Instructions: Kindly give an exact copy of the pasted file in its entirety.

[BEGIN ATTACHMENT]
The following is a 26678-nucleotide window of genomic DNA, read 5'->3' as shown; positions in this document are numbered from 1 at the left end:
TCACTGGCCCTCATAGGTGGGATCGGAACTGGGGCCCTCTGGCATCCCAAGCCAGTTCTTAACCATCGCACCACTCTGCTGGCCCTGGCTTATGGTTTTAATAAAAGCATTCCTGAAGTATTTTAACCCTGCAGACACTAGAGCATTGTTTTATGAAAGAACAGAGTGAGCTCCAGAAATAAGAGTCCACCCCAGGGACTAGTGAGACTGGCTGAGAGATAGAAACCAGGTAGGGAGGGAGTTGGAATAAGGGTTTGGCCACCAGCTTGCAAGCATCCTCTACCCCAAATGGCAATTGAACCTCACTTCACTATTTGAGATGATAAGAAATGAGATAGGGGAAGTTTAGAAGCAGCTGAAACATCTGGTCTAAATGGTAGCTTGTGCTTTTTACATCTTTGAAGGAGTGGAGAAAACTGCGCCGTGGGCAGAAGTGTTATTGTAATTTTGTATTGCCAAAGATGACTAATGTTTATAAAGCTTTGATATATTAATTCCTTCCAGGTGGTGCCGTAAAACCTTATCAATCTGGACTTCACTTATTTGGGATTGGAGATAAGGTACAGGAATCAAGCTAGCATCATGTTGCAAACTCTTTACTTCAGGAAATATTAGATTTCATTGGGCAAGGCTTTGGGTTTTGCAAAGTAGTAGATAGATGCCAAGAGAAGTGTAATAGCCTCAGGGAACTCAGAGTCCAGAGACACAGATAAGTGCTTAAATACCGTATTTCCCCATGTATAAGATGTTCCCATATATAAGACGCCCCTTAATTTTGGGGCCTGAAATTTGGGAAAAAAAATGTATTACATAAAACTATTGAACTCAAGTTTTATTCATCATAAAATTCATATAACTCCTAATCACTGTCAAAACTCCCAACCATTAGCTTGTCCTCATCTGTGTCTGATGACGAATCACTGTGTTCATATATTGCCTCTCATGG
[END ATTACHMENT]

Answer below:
The following is a 26678-nucleotide window of genomic DNA, read 5'->3' as shown; positions in this document are numbered from 1 at the left end:
TCACTGGCCCTCATAGGTGGGATCGGAACTGGGGCCCTCTGGCATCCCAAGCCAGTTCTTAACCATCGCACCACTCTGCTGGCCCTGGCTTATGGTTTTAATAAAAGCATTCCTGAAGTATTTTAACCCTGCAGACACTAGAGCATTGTTTTATGAAAGAACAGAGTGAGCTCCAGAAATAAGAGTCCACCCCAGGGACTAGTGAGACTGGCTGAGAGATAGAAACCAGGTAGGGAGGGAGTTGGAATAAGGGTTTGGCCACCAGCTTGCAAGCATCCTCTACCCCAAATGGCAATTGAACCTCACTTCACTATTTGAGATGATAAGAAATGAGATAGGGGAAGTTTAGAAGCAGCTGAAACATCTGGTCTAAATGGTAGCTTGTGCTTTTTACATCTTTGAAGGAGTGGAGAAAACTGCGCCGTGGGCAGAAGTGTTATTGTAATTTTGTATTGCCAAAGATGACTAATGTTTATAAAGCTTTGATATATTAATTCCTTCCAGGTGGTGCCGTAAAACCTTATCAATCTGGACTTCACTTATTTGGGATTGGAGATAAGGTACAGGAATCAAGCTAGCATCATGTTGCAAACTCTTTACTTCAGGAAATATTAGATTTCATTGGGCAAGGCTTTGGGTTTTGCAAAGTAGTAGATAGATGCCAAGAGAAGTGTAATAGCCTCAGGGAACTCAGAGTCCAGAGACACAGATAAGTGCTTAAATACCGTATTTCCCCATGTATAAGATGTTCCCATATATAAGACGCCCCTTAATTTTGGGGCCTGAAATTTGGGAAAAAAAATGTATTACATAAAACTATTGAACTCAAGTTTTATTCATCATAAAATTCATATAACTCCTAATCACTGTCAAAACTCCCAACCATTAGCTTGTCCTCATCTGTGTCTGATGACGAATCACTGTGTTCATATATTGCCTCTCATGG